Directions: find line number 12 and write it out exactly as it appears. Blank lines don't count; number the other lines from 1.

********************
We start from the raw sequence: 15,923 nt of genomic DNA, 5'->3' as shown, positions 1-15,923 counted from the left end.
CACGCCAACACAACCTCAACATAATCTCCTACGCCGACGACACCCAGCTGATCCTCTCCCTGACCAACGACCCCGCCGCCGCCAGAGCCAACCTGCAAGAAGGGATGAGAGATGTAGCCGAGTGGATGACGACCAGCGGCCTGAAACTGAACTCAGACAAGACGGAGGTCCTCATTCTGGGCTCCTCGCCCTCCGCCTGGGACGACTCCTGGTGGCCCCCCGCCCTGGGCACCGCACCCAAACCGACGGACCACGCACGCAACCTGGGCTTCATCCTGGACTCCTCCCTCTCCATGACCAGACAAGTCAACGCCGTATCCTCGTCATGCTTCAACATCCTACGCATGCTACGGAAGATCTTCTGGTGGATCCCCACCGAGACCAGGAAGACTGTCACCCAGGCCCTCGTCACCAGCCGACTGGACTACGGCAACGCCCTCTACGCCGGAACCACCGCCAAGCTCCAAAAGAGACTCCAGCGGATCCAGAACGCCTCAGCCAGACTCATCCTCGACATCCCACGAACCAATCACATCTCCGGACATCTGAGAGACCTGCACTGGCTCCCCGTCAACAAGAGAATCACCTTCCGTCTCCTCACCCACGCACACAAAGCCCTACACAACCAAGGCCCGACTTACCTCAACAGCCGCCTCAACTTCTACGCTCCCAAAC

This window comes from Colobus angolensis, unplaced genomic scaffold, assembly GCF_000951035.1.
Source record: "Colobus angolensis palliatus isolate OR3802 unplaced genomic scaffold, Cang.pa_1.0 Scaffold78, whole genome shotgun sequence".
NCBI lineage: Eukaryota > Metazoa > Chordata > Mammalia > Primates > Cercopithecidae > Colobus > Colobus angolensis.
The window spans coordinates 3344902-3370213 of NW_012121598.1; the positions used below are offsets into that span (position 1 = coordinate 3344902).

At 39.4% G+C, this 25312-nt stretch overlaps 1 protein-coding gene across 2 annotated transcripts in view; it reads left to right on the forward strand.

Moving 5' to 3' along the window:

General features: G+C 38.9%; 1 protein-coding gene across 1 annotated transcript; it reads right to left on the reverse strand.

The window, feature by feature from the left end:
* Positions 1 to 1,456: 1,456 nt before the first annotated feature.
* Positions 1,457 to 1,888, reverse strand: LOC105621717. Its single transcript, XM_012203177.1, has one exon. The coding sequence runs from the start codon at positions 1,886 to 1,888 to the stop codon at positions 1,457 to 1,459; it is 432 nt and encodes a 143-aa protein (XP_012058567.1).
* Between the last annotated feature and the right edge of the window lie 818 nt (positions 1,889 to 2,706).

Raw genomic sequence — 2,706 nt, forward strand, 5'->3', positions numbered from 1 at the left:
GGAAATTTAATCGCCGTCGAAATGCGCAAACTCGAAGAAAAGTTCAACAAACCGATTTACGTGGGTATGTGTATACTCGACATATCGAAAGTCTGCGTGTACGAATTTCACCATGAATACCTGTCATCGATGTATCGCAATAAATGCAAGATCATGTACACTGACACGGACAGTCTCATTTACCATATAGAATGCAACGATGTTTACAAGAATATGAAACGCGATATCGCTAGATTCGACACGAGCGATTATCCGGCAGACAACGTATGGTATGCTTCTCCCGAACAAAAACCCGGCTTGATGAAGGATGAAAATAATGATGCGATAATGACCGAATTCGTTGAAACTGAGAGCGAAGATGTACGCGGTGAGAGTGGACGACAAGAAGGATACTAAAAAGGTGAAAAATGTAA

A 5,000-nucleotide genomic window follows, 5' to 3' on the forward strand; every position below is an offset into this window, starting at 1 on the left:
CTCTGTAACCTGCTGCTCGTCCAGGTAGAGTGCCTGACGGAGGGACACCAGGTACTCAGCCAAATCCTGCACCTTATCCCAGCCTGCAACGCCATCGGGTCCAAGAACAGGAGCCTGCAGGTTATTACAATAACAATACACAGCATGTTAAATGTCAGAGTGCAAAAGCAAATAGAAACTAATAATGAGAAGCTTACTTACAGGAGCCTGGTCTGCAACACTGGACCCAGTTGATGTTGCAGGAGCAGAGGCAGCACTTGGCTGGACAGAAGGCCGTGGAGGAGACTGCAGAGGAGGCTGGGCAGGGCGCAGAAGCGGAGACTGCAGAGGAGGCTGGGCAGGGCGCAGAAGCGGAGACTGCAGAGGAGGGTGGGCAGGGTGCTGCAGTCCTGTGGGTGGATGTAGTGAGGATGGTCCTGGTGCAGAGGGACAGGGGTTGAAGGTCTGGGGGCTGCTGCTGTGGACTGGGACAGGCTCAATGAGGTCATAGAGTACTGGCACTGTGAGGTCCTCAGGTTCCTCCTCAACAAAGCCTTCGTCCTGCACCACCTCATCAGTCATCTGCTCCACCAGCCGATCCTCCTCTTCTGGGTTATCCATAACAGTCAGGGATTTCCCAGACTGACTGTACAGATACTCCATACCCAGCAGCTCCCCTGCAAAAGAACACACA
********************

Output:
* Positions 1,457 to 1,888, reverse strand: LOC105621717. Its single transcript, XM_012203177.1, has one exon. The coding sequence runs from the start codon at positions 1,886 to 1,888 to the stop codon at positions 1,457 to 1,459; it is 432 nt and encodes a 143-aa protein (XP_012058567.1).